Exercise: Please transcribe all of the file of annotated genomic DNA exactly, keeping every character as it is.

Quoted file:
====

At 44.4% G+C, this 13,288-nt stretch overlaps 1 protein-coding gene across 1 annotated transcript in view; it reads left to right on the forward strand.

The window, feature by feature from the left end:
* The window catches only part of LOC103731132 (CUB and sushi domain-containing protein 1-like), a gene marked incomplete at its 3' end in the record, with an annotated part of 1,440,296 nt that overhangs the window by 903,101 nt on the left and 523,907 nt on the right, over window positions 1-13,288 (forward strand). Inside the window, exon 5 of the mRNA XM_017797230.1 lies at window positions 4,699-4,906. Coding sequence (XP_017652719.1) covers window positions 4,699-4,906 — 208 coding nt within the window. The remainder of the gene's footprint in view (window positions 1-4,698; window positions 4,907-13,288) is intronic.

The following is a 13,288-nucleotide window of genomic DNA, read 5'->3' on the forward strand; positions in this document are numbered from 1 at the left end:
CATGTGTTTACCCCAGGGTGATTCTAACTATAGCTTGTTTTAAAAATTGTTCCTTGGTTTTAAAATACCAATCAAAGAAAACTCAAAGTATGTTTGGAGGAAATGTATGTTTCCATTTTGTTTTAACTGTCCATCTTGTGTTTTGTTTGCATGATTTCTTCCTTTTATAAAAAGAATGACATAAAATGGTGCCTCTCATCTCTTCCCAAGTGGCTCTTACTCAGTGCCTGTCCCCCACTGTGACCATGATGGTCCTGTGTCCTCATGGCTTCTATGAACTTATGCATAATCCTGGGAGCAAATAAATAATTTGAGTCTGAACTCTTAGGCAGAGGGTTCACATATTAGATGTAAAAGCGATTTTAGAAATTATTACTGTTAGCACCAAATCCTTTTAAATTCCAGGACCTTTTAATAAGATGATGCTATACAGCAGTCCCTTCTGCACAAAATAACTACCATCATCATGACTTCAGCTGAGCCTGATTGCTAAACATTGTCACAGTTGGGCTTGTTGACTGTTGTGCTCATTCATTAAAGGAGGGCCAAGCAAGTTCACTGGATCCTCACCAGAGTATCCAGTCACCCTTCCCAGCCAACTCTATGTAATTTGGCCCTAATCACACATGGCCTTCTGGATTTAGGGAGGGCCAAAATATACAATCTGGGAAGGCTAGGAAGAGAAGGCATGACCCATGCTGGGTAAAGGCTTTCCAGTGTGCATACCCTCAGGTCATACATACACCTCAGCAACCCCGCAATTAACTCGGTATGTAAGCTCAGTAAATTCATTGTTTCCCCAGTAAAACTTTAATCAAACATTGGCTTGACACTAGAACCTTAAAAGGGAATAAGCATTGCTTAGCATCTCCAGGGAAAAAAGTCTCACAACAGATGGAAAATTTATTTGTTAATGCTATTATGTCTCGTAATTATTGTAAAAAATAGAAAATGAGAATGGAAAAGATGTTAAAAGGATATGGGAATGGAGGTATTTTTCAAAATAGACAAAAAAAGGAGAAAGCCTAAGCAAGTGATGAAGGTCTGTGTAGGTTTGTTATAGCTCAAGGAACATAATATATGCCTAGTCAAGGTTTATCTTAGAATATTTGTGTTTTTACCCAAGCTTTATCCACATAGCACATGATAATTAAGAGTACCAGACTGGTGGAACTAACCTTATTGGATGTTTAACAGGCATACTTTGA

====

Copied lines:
At 44.4% G+C, this 13,288-nt stretch overlaps 1 protein-coding gene across 1 annotated transcript in view; it reads left to right on the forward strand.

The window, feature by feature from the left end:
* The window catches only part of LOC103731132 (CUB and sushi domain-containing protein 1-like), a gene marked incomplete at its 3' end in the record, with an annotated part of 1,440,296 nt that overhangs the window by 903,101 nt on the left and 523,907 nt on the right, over window positions 1-13,288 (forward strand). Inside the window, exon 5 of the mRNA XM_017797230.1 lies at window positions 4,699-4,906. Coding sequence (XP_017652719.1) covers window positions 4,699-4,906 — 208 coding nt within the window. The remainder of the gene's footprint in view (window positions 1-4,698; window positions 4,907-13,288) is intronic.

The following is a 13,288-nucleotide window of genomic DNA, read 5'->3' on the forward strand; positions in this document are numbered from 1 at the left end:
CATGTGTTTACCCCAGGGTGATTCTAACTATAGCTTGTTTTAAAAATTGTTCCTTGGTTTTAAAATACCAATCAAAGAAAACTCAAAGTATGTTTGGAGGAAATGTATGTTTCCATTTTGTTTTAACTGTCCATCTTGTGTTTTGTTTGCATGATTTCTTCCTTTTATAAAAAGAATGACATAAAATGGTGCCTCTCATCTCTTCCCAAGTGGCTCTTACTCAGTGCCTGTCCCCCACTGTGACCATGATGGTCCTGTGTCCTCATGGCTTCTATGAACTTATGCATAATCCTGGGAGCAAATAAATAATTTGAGTCTGAACTCTTAGGCAGAGGGTTCACATATTAGATGTAAAAGCGATTTTAGAAATTATTACTGTTAGCACCAAATCCTTTTAAATTCCAGGACCTTTTAATAAGATGATGCTATACAGCAGTCCCTTCTGCACAAAATAACTACCATCATCATGACTTCAGCTGAGCCTGATTGCTAAACATTGTCACAGTTGGGCTTGTTGACTGTTGTGCTCATTCATTAAAGGAGGGCCAAGCAAGTTCACTGGATCCTCACCAGAGTATCCAGTCACCCTTCCCAGCCAACTCTATGTAATTTGGCCCTAATCACACATGGCCTTCTGGATTTAGGGAGGGCCAAAATATACAATCTGGGAAGGCTAGGAAGAGAAGGCATGACCCATGCTGGGTAAAGGCTTTCCAGTGTGCATACCCTCAGGTCATACATACACCTCAGCAACCCCGCAATTAACTCGGTATGTAAGCTCAGTAAATTCATTGTTTCCCCAGTAAAACTTTAATCAAACATTGGCTTGACACTAGAACCTTAAAAGGGAATAAGCATTGCTTAGCATCTCCAGGGAAAAAAGTCTCACAACAGATGGAAAATTTATTTGTTAATGCTATTATGTCTCGTAATTATTGTAAAAAATAGAAAATGAGAATGGAAAAGATGTTAAAAGGATATGGGAATGGAGGTATTTTTCAAAATAGACAAAAAAAGGAGAAAGCCTAAGCAAGTGATGAAGGTCTGTGTAGGTTTGTTATAGCTCAAGGAACATAATATATGCCTAGTCAAGGTTTATCTTAGAATATTTGTGTTTTTACCCAAGCTTTATCCACATAGCACATGATAATTAAGAGTACCAGACTGGTGGAACTAACCTTATTGGATGTTTAACAGGCATACTTTGA